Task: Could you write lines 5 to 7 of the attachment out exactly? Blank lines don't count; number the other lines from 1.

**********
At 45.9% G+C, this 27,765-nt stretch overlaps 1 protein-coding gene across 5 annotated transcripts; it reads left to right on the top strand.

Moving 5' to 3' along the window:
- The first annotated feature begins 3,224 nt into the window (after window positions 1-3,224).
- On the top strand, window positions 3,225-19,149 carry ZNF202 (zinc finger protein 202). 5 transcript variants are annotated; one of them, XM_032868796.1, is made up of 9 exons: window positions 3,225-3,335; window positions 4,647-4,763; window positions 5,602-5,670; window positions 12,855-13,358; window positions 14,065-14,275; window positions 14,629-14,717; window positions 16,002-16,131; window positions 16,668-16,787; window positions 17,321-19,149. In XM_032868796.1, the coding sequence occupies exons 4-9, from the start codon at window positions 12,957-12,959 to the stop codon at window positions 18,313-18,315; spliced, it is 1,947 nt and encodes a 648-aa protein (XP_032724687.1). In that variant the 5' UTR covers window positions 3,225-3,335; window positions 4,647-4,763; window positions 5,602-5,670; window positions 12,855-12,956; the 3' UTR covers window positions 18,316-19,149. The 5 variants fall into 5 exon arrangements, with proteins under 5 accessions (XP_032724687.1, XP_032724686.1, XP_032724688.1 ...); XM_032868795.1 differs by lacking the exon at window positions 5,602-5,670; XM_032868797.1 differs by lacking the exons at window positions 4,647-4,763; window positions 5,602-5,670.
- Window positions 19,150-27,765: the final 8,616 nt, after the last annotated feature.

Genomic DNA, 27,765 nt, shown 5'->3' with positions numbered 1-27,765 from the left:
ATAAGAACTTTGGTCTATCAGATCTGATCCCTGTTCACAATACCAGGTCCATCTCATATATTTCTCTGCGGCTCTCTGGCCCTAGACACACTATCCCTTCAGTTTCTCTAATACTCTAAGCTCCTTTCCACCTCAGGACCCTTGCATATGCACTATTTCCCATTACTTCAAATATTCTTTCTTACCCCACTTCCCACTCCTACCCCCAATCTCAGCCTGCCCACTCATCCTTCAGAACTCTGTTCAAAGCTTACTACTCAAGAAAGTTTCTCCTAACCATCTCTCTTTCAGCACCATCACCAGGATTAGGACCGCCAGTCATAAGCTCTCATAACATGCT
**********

- Window positions 19,150-27,765: the final 8,616 nt, after the last annotated feature.

Genomic DNA, 27,765 nt, shown 5'->3' with positions numbered 1-27,765 from the left:
ATAAGAACTTTGGTCTATCAGATCTGATCCCTGTTCACAATACCAGGTCCATCTCATATATTTCTCTGCGGCTCTCTGGCCCTAGACACACTATCCCTTCAGTTTCTCTAATACTCTAAGCTCCTTTCCACCTCAGGACCCTTGCATATGCACTATTTCCCATTACTTCAAATATTCTTTCTTACCCCACTTCCCACTCCTACCCCCAATCTCAGCCTGCCCACTCATCCTTCAGAACTCTGTTCAAAGCTTACTACTCAAGAAAGTTTCTCCTAACCATCTCTCTTTCAGCACCATCACCAGGATTAGGACCGCCAGTCATAAGCTCTCATAACATGCT